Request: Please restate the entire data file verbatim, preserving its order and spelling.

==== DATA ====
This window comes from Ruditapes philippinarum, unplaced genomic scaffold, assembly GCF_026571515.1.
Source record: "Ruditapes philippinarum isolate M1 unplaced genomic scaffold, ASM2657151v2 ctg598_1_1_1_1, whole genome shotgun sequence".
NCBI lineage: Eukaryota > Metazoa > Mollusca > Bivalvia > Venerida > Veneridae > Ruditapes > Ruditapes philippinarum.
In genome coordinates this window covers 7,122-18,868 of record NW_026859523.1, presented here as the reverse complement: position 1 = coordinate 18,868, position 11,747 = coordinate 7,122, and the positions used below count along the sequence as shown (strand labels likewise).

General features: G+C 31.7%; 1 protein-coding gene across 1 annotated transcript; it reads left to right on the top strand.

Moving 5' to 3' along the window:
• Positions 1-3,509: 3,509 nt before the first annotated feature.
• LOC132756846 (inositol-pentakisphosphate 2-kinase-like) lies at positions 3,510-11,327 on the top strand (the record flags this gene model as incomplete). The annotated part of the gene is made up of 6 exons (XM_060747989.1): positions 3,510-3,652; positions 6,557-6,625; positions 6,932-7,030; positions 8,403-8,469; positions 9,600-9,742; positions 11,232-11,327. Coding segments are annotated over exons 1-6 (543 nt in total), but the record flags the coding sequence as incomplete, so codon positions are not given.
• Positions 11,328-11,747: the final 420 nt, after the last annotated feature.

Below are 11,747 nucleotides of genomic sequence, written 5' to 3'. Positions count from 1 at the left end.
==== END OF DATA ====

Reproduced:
This window comes from Ruditapes philippinarum, unplaced genomic scaffold, assembly GCF_026571515.1.
Source record: "Ruditapes philippinarum isolate M1 unplaced genomic scaffold, ASM2657151v2 ctg598_1_1_1_1, whole genome shotgun sequence".
NCBI lineage: Eukaryota > Metazoa > Mollusca > Bivalvia > Venerida > Veneridae > Ruditapes > Ruditapes philippinarum.
In genome coordinates this window covers 7,122-18,868 of record NW_026859523.1, presented here as the reverse complement: position 1 = coordinate 18,868, position 11,747 = coordinate 7,122, and the positions used below count along the sequence as shown (strand labels likewise).

General features: G+C 31.7%; 1 protein-coding gene across 1 annotated transcript; it reads left to right on the top strand.

Moving 5' to 3' along the window:
• Positions 1-3,509: 3,509 nt before the first annotated feature.
• LOC132756846 (inositol-pentakisphosphate 2-kinase-like) lies at positions 3,510-11,327 on the top strand (the record flags this gene model as incomplete). The annotated part of the gene is made up of 6 exons (XM_060747989.1): positions 3,510-3,652; positions 6,557-6,625; positions 6,932-7,030; positions 8,403-8,469; positions 9,600-9,742; positions 11,232-11,327. Coding segments are annotated over exons 1-6 (543 nt in total), but the record flags the coding sequence as incomplete, so codon positions are not given.
• Positions 11,328-11,747: the final 420 nt, after the last annotated feature.

Below are 11,747 nucleotides of genomic sequence, written 5' to 3'. Positions count from 1 at the left end.